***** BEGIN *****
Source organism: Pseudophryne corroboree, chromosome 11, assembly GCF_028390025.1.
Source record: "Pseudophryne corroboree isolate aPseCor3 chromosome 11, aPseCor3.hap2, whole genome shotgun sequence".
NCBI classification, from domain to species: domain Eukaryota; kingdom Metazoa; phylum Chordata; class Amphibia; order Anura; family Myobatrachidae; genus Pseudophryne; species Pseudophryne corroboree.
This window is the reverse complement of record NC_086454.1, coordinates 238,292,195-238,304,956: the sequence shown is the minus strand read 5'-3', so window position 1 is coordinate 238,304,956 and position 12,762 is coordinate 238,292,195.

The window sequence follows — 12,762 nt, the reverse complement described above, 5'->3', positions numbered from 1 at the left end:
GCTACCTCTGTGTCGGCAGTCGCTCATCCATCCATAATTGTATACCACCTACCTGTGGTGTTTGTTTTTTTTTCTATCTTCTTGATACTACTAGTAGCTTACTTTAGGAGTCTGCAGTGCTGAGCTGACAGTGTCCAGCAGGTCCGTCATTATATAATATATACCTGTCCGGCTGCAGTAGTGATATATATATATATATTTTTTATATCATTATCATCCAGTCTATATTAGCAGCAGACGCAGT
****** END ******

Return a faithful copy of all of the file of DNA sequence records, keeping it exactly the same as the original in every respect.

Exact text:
Source organism: Pseudophryne corroboree, chromosome 11, assembly GCF_028390025.1.
Source record: "Pseudophryne corroboree isolate aPseCor3 chromosome 11, aPseCor3.hap2, whole genome shotgun sequence".
NCBI classification, from domain to species: domain Eukaryota; kingdom Metazoa; phylum Chordata; class Amphibia; order Anura; family Myobatrachidae; genus Pseudophryne; species Pseudophryne corroboree.
This window is the reverse complement of record NC_086454.1, coordinates 238,292,195-238,304,956: the sequence shown is the minus strand read 5'-3', so window position 1 is coordinate 238,304,956 and position 12,762 is coordinate 238,292,195.

The window sequence follows — 12,762 nt, the reverse complement described above, 5'->3', positions numbered from 1 at the left end:
GCTACCTCTGTGTCGGCAGTCGCTCATCCATCCATAATTGTATACCACCTACCTGTGGTGTTTGTTTTTTTTTCTATCTTCTTGATACTACTAGTAGCTTACTTTAGGAGTCTGCAGTGCTGAGCTGACAGTGTCCAGCAGGTCCGTCATTATATAATATATACCTGTCCGGCTGCAGTAGTGATATATATATATATATTTTTTATATCATTATCATCCAGTCTATATTAGCAGCAGACGCAGT